If genetic sequencing technology made the biggest impact in the 20th century, then its successor for the 21st century is obviously stem cells. The idea behind it is simple: stem cells can self-renew and keep us young. The older we get, the fewer stem cells we have; thus, leveraging them can help cure challenging diseases and prevent health troubles related to aging. The healthcare solution for regenerative medicine is already here: In 2019, 959 businesses were working in this area. There are numerous experts and scientists moving the industry forward. As a result, cell replacement tech is already being used to treat acute lymphoblastic leukemia (60% of patients show no traces of cancer), spinal muscular atrophy (93% of patients had no need for permanent ventilation 2 years after treatment) and other diseases. The next step is making stem cell therapy available for more people and discovering more ways it can help. Current research suggests imminent advancement in heart disease therapy, cognitive ability expansion, and, ultimately, healthy lifespan increase with next-generation healthcare technology systems.
The Most Astonishing Benefits of Technology in Healthcare: Robotic Surgery
Robotic surgery was probably the easiest foreseen technological innovation at the beginning of the 21st century. A mechanical arm with a camera and surgical instruments, controlled by a surgeon via a computer, brought many advantages, such as more precise operation practices, fewer surgical complications, quicker recoveries, and much smaller scars. Still, we often hear that this industry is still in its infancy. Let’s set aside challenges related to the high costs of providing robotic surgeons to every medical facility and teaching surgeons to use it properly. What’s more interesting is that there’s still room for innovation.
Firstly, each organ or part of the human body requires different healthcare technology solutions. This has led to companies with particular specialties like XACT Robotics, who focus on robots helping with procedures on the abdomen, or TransEnterix, with its Senhance Surgical Robotic System used for hernia repair and cholecystectomy. Secondly, robotic surgeons are becoming smaller and smaller. For instance, the da Vinci SP surgical system can pass up to four mechanical arms through one 25 mm port. Classic surgery is no longer the only way to help patients. In 2018, Intuitive Surgical submitted a flexible catheter program for FDA review. With this device, surgeons will be able to navigate the patient’s body, without incision, through natural orifices. A somewhat similar solution for colorectal surgeons is Medrobotics’ Flex Robotic System.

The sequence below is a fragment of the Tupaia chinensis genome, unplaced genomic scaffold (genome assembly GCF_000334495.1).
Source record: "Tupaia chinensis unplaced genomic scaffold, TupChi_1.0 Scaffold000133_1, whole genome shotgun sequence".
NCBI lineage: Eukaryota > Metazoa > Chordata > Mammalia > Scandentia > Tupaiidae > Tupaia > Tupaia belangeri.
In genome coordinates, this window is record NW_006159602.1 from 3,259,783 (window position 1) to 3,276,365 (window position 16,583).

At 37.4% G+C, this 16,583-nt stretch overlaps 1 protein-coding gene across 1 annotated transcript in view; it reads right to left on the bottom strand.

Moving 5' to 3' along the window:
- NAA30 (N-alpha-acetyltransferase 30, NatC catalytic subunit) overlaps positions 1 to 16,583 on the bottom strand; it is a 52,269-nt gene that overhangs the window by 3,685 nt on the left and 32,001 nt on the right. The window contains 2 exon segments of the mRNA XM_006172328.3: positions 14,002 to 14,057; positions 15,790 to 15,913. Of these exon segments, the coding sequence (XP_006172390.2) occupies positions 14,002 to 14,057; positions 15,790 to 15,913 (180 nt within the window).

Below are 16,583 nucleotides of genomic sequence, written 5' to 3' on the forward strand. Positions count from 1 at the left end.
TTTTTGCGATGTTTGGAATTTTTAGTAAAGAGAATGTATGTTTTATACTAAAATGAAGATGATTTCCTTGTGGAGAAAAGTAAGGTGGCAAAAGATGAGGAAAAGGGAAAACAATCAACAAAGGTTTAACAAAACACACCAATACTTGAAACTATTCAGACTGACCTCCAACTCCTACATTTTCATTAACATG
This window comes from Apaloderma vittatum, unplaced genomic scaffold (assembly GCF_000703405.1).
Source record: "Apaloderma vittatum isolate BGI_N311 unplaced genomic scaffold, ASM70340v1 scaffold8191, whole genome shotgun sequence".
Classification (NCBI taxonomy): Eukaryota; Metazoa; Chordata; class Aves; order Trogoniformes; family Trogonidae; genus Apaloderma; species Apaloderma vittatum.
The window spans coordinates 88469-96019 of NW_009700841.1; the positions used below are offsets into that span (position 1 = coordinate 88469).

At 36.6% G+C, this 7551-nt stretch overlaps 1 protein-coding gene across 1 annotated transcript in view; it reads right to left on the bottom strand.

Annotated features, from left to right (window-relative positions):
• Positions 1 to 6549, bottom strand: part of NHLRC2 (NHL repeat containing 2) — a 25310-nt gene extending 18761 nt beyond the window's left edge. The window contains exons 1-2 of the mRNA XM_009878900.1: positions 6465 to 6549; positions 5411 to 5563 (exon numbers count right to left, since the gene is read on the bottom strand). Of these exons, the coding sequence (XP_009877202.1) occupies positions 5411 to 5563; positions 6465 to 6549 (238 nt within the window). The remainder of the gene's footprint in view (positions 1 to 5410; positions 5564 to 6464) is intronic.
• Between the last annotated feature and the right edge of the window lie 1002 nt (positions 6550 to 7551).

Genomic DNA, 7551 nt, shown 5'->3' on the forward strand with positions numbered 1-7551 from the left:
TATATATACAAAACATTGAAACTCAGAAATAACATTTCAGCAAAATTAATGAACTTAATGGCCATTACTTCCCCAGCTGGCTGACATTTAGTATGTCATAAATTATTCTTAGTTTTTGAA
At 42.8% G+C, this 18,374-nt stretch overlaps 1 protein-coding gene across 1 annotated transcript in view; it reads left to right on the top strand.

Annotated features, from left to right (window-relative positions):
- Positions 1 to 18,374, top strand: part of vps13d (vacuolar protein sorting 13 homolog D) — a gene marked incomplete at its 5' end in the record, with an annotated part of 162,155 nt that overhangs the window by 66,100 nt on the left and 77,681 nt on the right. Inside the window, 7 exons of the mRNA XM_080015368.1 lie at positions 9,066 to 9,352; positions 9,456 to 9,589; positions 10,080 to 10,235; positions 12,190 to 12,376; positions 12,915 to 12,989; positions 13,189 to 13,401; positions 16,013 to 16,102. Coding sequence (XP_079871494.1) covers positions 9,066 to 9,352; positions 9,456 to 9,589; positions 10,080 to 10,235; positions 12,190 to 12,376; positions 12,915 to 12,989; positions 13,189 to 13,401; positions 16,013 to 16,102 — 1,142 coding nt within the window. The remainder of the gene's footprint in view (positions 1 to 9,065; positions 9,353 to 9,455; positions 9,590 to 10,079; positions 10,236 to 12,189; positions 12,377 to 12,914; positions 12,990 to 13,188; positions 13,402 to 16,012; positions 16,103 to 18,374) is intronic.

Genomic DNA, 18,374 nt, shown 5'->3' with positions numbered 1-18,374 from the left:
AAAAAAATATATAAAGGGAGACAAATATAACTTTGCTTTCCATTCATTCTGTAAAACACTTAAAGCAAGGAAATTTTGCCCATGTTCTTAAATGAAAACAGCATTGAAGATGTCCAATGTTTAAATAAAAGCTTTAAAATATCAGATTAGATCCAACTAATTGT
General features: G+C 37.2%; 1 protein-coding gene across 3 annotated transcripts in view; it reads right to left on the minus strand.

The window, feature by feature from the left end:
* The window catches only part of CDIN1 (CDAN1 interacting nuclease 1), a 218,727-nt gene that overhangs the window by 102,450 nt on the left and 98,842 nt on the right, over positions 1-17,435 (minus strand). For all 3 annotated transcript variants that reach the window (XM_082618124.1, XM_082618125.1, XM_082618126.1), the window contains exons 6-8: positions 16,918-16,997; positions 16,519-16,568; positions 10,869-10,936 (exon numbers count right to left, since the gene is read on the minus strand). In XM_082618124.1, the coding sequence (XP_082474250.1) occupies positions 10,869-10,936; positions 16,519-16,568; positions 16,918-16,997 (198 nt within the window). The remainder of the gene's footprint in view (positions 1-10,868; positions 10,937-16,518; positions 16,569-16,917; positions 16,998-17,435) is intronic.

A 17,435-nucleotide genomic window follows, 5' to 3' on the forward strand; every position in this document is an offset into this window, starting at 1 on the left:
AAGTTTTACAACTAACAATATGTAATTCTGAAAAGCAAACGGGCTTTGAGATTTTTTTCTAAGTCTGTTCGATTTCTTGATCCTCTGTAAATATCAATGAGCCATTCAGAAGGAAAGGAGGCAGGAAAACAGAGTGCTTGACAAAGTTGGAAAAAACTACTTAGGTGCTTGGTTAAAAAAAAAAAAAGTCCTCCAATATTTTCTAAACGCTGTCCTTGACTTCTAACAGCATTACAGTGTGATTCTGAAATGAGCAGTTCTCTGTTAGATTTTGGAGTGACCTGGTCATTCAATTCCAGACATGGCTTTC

Finally, combined with artificial intelligence and machine learning, two of the most complicated kinds of information technology, healthcare can expect the rise of so-called “digital surgery”. Companies like Johnson & Johnson, Google, Medtronic, and Intuitive are already working on it. While not yet precisely defined, digital surgery will probably provide important insights to surgeons regarding their skills and tactics, as well as patients’ real-time and expected conditions. Studies show over 4,000 surgical mistakes are made each year. All of those stories about interns forgetting scissors in your abdomen or just plain doing the procedure in the wrong place are a major reason why many of us are afraid of and anxious about surgeries. With robotic surgery (and accordingly updated healthcare IT infrastructure), we’ll be able to not only prevent those 4,000 mistakes and presumably lead to surgeries costing less, but also increase the number of patients ready to undergo complicated operations.
And There is so Much More
Though the above-mentioned technology used in the healthcare industry may awe and inspire you, there is more awaiting us in the near future:
- Upcoming voice recognition technologies should be able to analyze your tone, pitch, and words for possible pathologic conditions and diseases. Data entry should become easier through improved voice-to-text transcription. Finally, despite many services allowing online booking for visits to the doctor’s office, many people still prefer to call; soon, these calls will be processed automatically.
- 3D printing technologies already boost tissue replacement, simplify making implants, and assist with preoperative planning by creating patient-specific anatomical models.
- Upcoming 5G technology should give another breath of fresh air to telemedicine and address the problems of exchanging big files like MRI scans. Cost reduction for those with limited access to healthcare is one of the most expected side effects of this technology.
With all these innovations and health care information technology companies advancing them, in the next ten years we should expect a complete overhaul of healthcare systems – at least, in the most developed countries. And now is the best time for healthcare organizations to get ready for these changes.